R.B.: You could never write it as nonfiction and not get sued. I don’t know, it works. Plus, I had great editors.

S.M.H.:
Or prosecutors.

R.B.: Or prosecutors. You know, I had editors who cut out the clichés and other problems–that was indispensable.

S.M.H.: When I first began to write for The New Yorker, William Shawn was the editor–the late William Shawn, the famous editor. I remember whenever he found a cliché in one of my pieces, he’d just write in the margin, “Please use words, Mr. Hersh.”

R.B.: [Laughs] That was nicer than my wife, who would just yell, “This is crap,” and out it would come.

S.M.H.: Anyway…one last question for me concerns your main villain. The very wealthy villain who runs behind the scenes with his money–is he based on somebody who’s real?

R.B.: That’s fictionalized. He’s a composite.

S.M.H.: I’m so glad to hear that there isn’t somebody quite that evil in the world.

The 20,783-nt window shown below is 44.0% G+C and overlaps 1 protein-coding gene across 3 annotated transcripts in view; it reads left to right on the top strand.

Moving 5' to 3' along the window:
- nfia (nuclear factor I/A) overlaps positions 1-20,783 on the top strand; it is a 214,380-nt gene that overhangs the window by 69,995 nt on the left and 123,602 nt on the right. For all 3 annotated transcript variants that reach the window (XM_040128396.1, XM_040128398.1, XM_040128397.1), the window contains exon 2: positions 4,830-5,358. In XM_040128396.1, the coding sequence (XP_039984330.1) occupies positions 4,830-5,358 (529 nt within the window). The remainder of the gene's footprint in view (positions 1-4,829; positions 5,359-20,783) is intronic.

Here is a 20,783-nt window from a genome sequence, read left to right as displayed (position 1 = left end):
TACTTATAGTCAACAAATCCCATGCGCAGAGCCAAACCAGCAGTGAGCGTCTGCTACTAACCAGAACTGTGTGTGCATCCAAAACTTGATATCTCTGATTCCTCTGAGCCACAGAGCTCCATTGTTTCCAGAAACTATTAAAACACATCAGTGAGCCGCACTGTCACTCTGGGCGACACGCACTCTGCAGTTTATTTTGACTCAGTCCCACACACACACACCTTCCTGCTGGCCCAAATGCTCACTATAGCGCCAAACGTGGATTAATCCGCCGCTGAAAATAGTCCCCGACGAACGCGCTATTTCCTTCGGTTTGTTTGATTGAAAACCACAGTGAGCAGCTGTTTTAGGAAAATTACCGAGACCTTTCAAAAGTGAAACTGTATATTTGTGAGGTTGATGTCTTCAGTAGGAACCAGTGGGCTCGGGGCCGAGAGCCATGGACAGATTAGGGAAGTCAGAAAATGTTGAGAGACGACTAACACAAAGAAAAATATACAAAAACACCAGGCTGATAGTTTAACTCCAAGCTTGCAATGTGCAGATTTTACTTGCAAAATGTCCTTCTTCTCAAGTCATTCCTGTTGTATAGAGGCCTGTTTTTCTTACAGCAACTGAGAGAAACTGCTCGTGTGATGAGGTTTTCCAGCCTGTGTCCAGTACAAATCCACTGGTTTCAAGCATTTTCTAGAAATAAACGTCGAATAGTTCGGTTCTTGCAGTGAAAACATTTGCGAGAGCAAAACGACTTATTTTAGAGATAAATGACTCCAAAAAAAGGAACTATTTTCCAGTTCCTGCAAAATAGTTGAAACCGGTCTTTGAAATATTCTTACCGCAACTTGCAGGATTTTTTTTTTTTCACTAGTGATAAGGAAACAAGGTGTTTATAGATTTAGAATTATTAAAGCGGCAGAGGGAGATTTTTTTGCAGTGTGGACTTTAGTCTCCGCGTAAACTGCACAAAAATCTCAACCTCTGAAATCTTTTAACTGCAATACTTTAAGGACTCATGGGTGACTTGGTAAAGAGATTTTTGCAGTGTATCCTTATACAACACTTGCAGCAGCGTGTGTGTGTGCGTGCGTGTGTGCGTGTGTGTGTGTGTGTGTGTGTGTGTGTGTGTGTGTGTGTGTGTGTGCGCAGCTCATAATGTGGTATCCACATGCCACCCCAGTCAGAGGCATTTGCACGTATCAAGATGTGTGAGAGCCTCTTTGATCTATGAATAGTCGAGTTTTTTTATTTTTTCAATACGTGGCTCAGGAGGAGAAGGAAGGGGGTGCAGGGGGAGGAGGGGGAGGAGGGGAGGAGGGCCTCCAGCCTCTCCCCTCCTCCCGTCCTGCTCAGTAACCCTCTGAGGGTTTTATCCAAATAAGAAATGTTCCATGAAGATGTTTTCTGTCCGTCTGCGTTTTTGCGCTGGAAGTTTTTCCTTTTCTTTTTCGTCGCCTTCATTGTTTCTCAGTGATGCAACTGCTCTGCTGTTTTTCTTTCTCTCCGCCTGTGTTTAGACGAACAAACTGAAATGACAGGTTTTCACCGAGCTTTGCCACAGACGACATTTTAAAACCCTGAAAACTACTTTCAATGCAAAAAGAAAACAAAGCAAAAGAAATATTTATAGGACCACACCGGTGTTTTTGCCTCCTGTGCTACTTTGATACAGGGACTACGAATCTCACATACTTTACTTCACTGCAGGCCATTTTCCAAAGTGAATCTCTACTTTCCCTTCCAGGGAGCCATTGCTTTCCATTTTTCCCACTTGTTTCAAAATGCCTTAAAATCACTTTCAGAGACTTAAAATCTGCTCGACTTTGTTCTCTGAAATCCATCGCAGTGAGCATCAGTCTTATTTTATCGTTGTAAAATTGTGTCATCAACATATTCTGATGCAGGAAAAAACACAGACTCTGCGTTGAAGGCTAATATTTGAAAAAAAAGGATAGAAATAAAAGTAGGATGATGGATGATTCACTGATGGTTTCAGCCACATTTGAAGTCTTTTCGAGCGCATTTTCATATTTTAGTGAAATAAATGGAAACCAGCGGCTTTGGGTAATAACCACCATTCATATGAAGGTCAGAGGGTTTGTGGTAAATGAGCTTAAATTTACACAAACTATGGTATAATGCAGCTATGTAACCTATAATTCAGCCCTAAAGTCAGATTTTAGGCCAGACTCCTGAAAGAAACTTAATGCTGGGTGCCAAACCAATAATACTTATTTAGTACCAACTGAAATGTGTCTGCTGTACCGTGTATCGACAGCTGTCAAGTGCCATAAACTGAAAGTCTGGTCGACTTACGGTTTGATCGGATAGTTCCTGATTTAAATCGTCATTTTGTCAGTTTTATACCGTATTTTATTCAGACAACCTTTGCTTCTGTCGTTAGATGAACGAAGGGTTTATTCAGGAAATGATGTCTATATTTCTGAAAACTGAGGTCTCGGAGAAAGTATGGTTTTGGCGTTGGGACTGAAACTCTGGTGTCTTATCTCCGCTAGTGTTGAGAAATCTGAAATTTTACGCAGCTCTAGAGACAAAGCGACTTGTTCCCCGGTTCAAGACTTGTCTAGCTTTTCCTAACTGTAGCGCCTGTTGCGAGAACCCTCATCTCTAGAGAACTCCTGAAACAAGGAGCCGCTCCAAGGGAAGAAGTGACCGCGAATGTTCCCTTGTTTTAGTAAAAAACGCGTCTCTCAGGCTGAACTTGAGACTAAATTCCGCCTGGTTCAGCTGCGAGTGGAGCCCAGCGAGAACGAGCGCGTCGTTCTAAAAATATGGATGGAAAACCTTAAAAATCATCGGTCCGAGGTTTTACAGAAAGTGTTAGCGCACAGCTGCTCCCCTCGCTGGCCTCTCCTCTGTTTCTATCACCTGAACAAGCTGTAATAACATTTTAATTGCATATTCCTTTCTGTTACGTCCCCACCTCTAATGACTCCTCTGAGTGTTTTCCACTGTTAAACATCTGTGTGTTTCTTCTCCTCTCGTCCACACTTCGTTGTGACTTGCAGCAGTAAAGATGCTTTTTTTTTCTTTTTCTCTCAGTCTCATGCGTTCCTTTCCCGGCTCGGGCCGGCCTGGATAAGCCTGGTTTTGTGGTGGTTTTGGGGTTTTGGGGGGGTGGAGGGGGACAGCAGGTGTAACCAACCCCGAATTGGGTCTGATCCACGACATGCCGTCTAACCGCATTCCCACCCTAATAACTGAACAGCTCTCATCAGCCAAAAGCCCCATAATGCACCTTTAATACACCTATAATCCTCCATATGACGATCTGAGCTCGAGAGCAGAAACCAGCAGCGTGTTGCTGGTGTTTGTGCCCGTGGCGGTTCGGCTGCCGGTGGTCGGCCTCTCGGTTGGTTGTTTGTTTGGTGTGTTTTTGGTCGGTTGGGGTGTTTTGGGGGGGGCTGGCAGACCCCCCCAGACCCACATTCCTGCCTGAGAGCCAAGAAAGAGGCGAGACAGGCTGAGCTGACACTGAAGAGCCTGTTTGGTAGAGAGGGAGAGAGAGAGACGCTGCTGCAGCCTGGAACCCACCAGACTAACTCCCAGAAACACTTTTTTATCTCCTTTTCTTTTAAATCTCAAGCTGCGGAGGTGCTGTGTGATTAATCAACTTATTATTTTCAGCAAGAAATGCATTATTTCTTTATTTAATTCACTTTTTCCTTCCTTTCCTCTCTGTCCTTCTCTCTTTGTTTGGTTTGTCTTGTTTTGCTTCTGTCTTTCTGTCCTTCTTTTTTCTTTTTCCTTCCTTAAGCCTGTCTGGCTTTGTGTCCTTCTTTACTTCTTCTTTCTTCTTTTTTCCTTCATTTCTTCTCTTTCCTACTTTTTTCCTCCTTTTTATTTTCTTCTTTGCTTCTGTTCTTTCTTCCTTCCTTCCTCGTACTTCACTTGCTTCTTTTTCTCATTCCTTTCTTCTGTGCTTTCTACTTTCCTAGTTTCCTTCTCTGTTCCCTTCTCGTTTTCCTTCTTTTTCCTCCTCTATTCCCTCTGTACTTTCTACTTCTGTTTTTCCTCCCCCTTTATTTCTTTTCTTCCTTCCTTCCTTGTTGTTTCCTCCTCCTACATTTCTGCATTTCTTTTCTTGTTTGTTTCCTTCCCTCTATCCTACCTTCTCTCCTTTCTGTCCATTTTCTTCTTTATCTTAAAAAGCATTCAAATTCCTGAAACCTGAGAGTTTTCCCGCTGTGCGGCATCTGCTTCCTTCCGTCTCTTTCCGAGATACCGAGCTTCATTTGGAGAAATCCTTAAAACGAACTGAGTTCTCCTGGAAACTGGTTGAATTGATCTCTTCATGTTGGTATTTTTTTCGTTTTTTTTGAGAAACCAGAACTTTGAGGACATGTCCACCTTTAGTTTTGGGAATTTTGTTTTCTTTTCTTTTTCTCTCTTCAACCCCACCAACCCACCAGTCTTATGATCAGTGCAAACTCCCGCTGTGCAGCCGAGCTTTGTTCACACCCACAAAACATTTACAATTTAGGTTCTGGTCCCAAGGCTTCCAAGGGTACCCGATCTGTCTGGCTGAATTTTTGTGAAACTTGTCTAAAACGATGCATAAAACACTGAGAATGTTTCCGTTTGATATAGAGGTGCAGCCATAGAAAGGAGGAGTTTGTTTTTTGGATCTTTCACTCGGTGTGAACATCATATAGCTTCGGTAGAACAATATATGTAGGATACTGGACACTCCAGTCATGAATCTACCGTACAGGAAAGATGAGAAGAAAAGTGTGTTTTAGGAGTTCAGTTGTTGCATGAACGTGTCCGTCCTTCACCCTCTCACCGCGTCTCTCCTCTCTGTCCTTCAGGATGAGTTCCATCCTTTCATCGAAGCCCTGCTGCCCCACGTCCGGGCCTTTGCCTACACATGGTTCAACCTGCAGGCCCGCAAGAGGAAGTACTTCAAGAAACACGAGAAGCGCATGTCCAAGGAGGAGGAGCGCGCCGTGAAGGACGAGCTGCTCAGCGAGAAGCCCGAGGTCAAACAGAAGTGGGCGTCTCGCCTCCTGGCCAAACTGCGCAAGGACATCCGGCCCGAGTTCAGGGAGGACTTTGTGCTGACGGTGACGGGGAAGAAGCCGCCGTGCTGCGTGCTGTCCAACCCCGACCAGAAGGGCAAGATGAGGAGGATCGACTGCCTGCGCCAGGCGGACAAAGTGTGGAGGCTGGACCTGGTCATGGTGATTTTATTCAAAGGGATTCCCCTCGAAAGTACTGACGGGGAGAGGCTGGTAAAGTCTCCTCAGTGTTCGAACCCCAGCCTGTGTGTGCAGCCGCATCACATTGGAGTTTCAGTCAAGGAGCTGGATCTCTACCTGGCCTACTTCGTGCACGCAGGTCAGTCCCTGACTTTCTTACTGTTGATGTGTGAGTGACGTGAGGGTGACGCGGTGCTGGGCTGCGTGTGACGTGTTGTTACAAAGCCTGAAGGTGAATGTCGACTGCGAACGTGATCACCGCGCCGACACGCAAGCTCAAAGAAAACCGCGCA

R.B.: You need him for fiction. You need to put flesh on evil.

S.M.H.: It occurs to me to ask one final thing. Can I assume there were periods when you were bouncing around just like your character, only you were inside–you were bouncing around the Middle East, right?

R.B.: Yes.

S.M.H.: And often without any direct approval from higher authorities who never knew what the hell you were doing.

R.B.: That’s the only way you could do it. You just had to follow the leads wherever they went. You didn’t have time to go back to headquarters and ask for permission. You just had to go do it.

S.M.H.: One of your bosses, one of the chiefs you worked for, told me, “We never knew what the hell he was doing.”

R.B.: [Laughs]


From the Hardcover edition.